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Cardiovascular Medicine
1 CME CREDIT

Heart failure (HF) affects 6.2 million people in the United States, with 1 million new cases occurring annually and a resultant 1 million hospitalizations, which translates into an annual estimated cost of over $30 billion dollars. Mortality with this condition is high, approximately 50% at five years. Implementation of the advances in management of heart failure have the potential to improve patients' quality of life, reduce the need for hospitalizations, reduce total medical costs, and prolong survival. This lecture will review the current evidence-based, guideline-recommended diagnosis and management of heart failure. You will learn the essential roles of evidence-based heart failure medications, device therapy, patient education, and disease management.


0.75 CME CREDIT

This talk will review data on the current diagnosis and management of acute coronary syndromes (ACS). Participants will learn about the scope of the clinical problem, the pathophysiology of ACS, and diagnostic strategies and cardiac markers as well as receive updates on clinical trials data, guideline recommendations, and management strategies. In particular, the speaker will focus on acute management and Class I recommended long-term therapies in the current guidelines that reduce the risk of recurrent events and mortality.


0.25 CME CREDIT

In this episodes, we will discuss a systematic review and meta-analysis that examines outcomes from the use of furosemide compared to torsemide in patients with congestive heart failure.


1 CME CREDIT

Evidence from real world studies on the effectiveness, safety, and dosing of non-vitamin-K oral anticoagulants (NOACs) provides crucial insights on the treatment of patients with atrial fibrillation (AF). In this program, you will learn to assess the quality of these studies and compare the relevance, validity, and utility of the results to those of randomized controlled trials. Judicial assessment and appropriate incorporation of real world data into clinical practice can improve the care of your patients with AF and other conditions.


1 CME CREDIT

Get your questions answered by expert faculty in Cardiology. You ask: we listen. You will learn practical solutions to common clinical challenges and tips to apply the latest knowledge in practice.


1 CME CREDIT

Adults with type 2 diabetes mellitus (T2DM) have a two- to four-fold increase in risk for cardiovascular (CV) morbidity and mortality. This session cuts to the heart of primary and secondary prevention in this population, presenting recent data on antihyperglycemic medications with proven cardiovascular benefit in the context of updated management algorithms. Individualized treatment is critical to the success of these treatment plans. The faculty will help you optimize adherence through shared decision-making tactics that account for CV risk factors, comorbidities, and patient preferences. Please note that any data, indications, and guidelines presented in this activity are current as of the recording on 6/26/2020, and they are subject to change as new information is published.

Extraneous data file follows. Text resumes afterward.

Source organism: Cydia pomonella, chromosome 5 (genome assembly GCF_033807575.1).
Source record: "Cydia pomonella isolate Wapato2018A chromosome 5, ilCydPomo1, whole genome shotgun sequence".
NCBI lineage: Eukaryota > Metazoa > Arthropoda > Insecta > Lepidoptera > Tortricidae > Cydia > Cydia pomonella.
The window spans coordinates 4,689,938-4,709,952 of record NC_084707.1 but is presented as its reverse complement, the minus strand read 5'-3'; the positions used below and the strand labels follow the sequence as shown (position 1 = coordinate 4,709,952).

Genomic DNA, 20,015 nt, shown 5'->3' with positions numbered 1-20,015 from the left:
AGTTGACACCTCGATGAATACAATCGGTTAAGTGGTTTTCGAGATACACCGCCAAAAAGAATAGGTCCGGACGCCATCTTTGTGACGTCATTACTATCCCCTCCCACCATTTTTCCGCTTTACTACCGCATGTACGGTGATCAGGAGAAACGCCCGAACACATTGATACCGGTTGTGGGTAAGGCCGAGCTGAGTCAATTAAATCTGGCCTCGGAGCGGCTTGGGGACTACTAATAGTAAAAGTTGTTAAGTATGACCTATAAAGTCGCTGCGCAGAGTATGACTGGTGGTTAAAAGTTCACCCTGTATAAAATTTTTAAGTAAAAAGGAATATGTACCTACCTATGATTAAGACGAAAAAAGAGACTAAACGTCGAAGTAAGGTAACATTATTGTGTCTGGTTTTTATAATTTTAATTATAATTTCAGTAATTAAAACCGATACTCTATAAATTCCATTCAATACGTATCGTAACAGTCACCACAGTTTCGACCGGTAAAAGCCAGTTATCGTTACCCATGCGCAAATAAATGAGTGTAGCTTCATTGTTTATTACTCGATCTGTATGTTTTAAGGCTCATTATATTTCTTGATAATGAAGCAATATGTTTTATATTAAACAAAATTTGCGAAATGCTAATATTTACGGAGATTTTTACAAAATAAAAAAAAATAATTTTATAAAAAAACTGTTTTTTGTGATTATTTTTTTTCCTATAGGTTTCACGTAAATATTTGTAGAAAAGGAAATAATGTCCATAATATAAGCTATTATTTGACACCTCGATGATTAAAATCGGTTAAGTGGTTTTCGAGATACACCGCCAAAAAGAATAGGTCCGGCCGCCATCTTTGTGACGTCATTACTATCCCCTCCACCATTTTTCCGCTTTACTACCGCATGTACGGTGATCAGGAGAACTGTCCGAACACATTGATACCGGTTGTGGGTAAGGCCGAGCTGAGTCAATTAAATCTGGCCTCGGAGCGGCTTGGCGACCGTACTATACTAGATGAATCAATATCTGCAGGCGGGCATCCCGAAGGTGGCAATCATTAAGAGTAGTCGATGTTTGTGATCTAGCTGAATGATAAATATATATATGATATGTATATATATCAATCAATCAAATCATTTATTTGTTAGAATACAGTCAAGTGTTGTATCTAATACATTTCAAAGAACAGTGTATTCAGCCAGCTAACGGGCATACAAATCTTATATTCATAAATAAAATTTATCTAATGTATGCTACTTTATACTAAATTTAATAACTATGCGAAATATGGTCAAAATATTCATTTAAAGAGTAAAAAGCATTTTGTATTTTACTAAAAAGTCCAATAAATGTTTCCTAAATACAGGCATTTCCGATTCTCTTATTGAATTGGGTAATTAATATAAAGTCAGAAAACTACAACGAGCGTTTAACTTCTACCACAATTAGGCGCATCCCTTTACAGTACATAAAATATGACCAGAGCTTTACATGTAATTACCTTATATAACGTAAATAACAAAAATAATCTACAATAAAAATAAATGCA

0.25 CME CREDIT

Obesity, dyslipidemia, and hypertension are significant challenges to public health and impact a growing number of Americans. Weight loss and dietary changes are effective in preventing CVD and DMII and reducing cardiometabolic complications, but can be difficult for many people. Growing evidence supports the use of timed fasting to promote weight loss and reduce these complications. Join us as we discuss a recent study that shows promising data regarding a 10-hour feeding window and improved CV markers.


0.5 CME CREDIT

Atrial fibrillation is the most common sustained cardiac arrhythmia in clinical practice and conveys a 4- to 5-fold increased risk of stroke; yet, it often goes undiagnosed and untreated in a primary care setting. In the program, Dr. Ty Gluckman discusses how to recognize patients at high risk for AF, evaluate patients newly diagnosed with AF, assess risk of bleeding and thromboembolism, and apply evidence-based recommendations to reduce thromboembolic risk. Please note that any data, indications, and guidelines presented in this activity are current as of the recording/release on 8/4/2020, and they are subject to change as new information is published.